Access/Technology provider: NATO STO, T-LOON
End User: Norwegian Research Center NORCE, Norway [Academia]
Dates: 01-01-2020 to 28-02-2021
Goals: This TNA focuses on the design, implementation, and experimental evaluation of a Channel State Information (CSI) acquisition scheme for adaptive underwater acoustic communications.
A CSI acquisition scheme consists of:
- i) channel probing signals
- ii) a control signaling protocol, and
- iii) signal processing at the transmitter. The estimated channel state information is used for adapting the transmission parameters.
The project objectives are:
- experimental evaluation of the CSI quality at the transmitter;
- creation of a data set to be shared within the participants academic community for student projects intended to develop know-how, skills, and experience in underwater acoustic communications;
- creation of a data set that can be recursively analyzed and potentially can help identify the challenges and the solutions for making CSI at the transmitter good enough for adaptive schemes. This will make adaptive schemes feasible and effective for UAC.
The project addressed the challenge of making adaptive communication schemes effective in the context of underwater sensor networks. Adaptive schemes can improve the communication performance in terms of spectral efficiency, energy efficiency, and reliability, but in the context of UAC they have not been fully explored and exploited yet. Therefore, this project fills the compelling knowledge gap on good quality CSI acquisition at the transmitter for the development of the next generation of underwater acoustic communication systems.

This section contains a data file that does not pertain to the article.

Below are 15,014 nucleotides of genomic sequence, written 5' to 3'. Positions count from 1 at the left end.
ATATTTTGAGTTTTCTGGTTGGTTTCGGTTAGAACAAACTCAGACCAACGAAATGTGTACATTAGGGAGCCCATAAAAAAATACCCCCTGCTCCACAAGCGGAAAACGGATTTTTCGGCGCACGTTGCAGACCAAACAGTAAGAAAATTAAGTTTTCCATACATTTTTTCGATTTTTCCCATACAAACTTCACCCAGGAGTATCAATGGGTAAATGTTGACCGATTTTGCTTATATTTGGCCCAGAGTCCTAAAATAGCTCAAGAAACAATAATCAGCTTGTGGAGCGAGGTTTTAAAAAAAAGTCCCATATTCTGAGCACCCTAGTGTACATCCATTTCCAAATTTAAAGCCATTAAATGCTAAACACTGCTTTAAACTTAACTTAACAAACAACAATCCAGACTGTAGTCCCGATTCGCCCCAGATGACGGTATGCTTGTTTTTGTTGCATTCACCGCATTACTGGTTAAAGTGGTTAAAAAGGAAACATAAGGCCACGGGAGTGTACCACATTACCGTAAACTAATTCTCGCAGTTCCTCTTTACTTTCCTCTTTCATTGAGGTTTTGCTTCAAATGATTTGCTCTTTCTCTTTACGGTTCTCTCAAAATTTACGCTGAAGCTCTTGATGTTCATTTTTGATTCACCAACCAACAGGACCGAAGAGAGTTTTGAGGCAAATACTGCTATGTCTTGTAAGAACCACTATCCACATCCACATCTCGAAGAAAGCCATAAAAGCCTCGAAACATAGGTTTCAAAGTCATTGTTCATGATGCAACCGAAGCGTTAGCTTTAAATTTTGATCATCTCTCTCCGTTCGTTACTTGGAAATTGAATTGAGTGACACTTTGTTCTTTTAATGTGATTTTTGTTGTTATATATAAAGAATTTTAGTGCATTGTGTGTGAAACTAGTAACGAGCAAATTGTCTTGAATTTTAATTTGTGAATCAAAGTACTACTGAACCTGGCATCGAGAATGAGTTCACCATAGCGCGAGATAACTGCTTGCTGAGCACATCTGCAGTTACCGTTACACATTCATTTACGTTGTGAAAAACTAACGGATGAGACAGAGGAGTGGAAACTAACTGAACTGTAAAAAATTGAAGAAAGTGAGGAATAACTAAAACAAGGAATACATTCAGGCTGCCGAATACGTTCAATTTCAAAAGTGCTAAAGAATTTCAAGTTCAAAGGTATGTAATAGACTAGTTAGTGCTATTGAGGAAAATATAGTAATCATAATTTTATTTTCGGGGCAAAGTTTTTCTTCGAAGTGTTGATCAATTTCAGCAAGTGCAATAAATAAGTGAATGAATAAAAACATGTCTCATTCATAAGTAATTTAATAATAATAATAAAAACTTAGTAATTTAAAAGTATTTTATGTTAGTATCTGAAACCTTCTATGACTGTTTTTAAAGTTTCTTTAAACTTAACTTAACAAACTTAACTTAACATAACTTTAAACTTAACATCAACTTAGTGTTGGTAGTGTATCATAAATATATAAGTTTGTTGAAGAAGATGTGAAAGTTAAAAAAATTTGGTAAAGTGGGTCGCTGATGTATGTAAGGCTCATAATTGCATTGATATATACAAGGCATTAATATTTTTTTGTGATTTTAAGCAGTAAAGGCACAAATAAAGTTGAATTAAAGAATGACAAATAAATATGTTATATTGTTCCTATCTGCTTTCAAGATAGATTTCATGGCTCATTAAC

This project was led by NORCE with collaboration with the University of Padova (Italy), Woods Hole Oceanographic Institution (USA) and ISEN Yncréa Ouest (France). The underwater and wireless communication communities at large benefit from this project as it provides a “unique” data set of bidirectional underwater communications. Thanks to the data set acquired in this experiment, it is possible to quantify the performance gain of an adaptive communication scheme. Evaluation of the channel reciprocity and quantification of the quality of the CSI available at the transmitter is now possible, as well as how well an ‘eavesdropper’ could infer the data quality of in-range bidirectional communication.
The PI and the partners intend to publish the results of the analysis carried out on this data set in the IEEE Journal of Oceanic Engineering. Few other potential extension studies on information security and the use of adaptive communication schemes can originate additional journal publications.